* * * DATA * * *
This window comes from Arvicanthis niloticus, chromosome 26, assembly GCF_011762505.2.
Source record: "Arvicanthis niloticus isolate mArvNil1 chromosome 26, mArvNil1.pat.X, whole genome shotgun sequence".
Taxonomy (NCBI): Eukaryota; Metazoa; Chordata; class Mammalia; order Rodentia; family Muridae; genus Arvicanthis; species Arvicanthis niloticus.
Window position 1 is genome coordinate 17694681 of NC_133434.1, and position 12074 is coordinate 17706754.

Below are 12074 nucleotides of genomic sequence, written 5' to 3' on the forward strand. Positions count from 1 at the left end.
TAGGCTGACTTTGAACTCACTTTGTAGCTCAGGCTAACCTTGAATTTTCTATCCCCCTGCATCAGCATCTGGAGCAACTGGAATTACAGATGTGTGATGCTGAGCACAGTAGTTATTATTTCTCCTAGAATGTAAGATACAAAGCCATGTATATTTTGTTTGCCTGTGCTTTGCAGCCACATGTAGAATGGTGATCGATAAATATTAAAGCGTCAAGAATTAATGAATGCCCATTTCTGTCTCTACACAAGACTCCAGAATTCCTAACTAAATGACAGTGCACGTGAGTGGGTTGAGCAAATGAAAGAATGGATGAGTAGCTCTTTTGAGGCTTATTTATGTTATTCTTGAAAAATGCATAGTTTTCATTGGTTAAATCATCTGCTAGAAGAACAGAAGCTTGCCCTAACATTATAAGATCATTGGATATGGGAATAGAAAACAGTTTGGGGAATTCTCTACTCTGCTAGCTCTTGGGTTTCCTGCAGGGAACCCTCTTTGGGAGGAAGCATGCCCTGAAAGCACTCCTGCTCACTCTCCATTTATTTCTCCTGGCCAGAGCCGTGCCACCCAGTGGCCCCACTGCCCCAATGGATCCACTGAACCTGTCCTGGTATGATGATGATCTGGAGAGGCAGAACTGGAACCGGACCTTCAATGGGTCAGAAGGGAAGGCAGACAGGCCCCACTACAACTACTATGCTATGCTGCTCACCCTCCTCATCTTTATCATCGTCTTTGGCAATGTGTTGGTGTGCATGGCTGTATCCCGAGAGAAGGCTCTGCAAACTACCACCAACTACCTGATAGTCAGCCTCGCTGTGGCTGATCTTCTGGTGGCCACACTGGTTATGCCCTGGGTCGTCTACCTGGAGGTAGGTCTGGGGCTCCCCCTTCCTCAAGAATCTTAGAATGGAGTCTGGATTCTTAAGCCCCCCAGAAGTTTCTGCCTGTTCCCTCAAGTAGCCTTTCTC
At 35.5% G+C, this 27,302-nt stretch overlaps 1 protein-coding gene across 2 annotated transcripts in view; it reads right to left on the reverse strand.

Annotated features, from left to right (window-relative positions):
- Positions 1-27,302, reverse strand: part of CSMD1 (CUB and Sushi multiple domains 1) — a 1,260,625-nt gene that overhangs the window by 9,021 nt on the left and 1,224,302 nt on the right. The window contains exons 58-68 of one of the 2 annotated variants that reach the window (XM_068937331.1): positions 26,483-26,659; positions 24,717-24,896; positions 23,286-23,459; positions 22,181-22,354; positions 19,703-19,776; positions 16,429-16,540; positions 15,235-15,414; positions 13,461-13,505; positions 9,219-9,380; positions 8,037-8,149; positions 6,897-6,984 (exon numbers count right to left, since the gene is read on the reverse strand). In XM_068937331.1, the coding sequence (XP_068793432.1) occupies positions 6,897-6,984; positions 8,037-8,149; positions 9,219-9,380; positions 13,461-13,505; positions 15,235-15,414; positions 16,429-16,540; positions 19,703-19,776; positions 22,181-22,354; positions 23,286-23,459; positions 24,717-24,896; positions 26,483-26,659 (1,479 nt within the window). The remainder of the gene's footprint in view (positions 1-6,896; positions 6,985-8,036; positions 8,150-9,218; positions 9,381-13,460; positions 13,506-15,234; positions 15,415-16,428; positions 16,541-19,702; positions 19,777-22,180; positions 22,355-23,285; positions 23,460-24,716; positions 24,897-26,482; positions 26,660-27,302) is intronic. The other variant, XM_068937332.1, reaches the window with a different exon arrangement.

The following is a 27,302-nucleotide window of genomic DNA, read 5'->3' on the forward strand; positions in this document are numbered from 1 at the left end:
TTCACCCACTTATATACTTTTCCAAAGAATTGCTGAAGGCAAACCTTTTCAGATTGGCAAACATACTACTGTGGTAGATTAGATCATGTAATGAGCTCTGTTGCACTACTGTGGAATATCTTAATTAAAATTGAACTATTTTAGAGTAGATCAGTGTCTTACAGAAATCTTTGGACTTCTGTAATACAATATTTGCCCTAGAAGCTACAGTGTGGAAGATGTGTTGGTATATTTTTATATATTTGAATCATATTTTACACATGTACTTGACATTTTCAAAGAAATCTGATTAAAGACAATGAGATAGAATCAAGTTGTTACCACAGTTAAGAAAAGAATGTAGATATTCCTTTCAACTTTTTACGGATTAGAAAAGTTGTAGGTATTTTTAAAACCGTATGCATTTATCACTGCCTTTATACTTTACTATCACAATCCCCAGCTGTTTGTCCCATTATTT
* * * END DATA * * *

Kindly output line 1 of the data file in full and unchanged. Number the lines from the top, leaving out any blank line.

This window comes from Arvicanthis niloticus, chromosome 26, assembly GCF_011762505.2.